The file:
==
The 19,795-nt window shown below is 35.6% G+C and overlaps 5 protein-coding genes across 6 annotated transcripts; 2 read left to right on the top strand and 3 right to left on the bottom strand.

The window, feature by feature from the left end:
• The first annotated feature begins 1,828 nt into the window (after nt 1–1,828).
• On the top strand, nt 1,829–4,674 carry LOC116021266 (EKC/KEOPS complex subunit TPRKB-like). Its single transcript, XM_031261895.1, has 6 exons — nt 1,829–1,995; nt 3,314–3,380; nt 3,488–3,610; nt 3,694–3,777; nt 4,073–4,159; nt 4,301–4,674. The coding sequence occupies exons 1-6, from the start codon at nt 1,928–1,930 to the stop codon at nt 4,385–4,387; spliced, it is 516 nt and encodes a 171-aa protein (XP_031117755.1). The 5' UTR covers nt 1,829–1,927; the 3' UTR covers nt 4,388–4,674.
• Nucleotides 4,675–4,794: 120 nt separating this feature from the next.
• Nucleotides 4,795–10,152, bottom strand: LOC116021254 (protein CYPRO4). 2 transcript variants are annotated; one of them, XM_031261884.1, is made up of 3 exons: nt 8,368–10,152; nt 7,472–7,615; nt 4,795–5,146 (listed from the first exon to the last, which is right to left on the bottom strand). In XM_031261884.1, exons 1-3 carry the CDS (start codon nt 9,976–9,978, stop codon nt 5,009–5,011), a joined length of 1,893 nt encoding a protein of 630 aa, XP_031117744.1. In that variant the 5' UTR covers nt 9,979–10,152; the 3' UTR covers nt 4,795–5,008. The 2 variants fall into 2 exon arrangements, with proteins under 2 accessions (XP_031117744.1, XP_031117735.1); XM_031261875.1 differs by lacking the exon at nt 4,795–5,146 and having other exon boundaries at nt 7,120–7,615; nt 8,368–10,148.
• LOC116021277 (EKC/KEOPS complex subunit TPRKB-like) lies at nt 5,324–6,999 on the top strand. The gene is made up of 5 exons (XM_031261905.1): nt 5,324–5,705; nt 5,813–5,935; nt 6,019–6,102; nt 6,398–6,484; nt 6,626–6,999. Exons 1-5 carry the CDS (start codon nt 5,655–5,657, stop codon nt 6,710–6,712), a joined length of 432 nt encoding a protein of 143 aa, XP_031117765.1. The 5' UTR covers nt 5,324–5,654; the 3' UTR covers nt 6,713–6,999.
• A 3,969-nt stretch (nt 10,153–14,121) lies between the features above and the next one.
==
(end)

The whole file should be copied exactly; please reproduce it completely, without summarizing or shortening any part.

The 19,795-nt window shown below is 35.6% G+C and overlaps 5 protein-coding genes across 6 annotated transcripts; 2 read left to right on the top strand and 3 right to left on the bottom strand.

The window, feature by feature from the left end:
• The first annotated feature begins 1,828 nt into the window (after nt 1–1,828).
• On the top strand, nt 1,829–4,674 carry LOC116021266 (EKC/KEOPS complex subunit TPRKB-like). Its single transcript, XM_031261895.1, has 6 exons — nt 1,829–1,995; nt 3,314–3,380; nt 3,488–3,610; nt 3,694–3,777; nt 4,073–4,159; nt 4,301–4,674. The coding sequence occupies exons 1-6, from the start codon at nt 1,928–1,930 to the stop codon at nt 4,385–4,387; spliced, it is 516 nt and encodes a 171-aa protein (XP_031117755.1). The 5' UTR covers nt 1,829–1,927; the 3' UTR covers nt 4,388–4,674.
• Nucleotides 4,675–4,794: 120 nt separating this feature from the next.
• Nucleotides 4,795–10,152, bottom strand: LOC116021254 (protein CYPRO4). 2 transcript variants are annotated; one of them, XM_031261884.1, is made up of 3 exons: nt 8,368–10,152; nt 7,472–7,615; nt 4,795–5,146 (listed from the first exon to the last, which is right to left on the bottom strand). In XM_031261884.1, exons 1-3 carry the CDS (start codon nt 9,976–9,978, stop codon nt 5,009–5,011), a joined length of 1,893 nt encoding a protein of 630 aa, XP_031117744.1. In that variant the 5' UTR covers nt 9,979–10,152; the 3' UTR covers nt 4,795–5,008. The 2 variants fall into 2 exon arrangements, with proteins under 2 accessions (XP_031117744.1, XP_031117735.1); XM_031261875.1 differs by lacking the exon at nt 4,795–5,146 and having other exon boundaries at nt 7,120–7,615; nt 8,368–10,148.
• LOC116021277 (EKC/KEOPS complex subunit TPRKB-like) lies at nt 5,324–6,999 on the top strand. The gene is made up of 5 exons (XM_031261905.1): nt 5,324–5,705; nt 5,813–5,935; nt 6,019–6,102; nt 6,398–6,484; nt 6,626–6,999. Exons 1-5 carry the CDS (start codon nt 5,655–5,657, stop codon nt 6,710–6,712), a joined length of 432 nt encoding a protein of 143 aa, XP_031117765.1. The 5' UTR covers nt 5,324–5,654; the 3' UTR covers nt 6,713–6,999.
• A 3,969-nt stretch (nt 10,153–14,121) lies between the features above and the next one.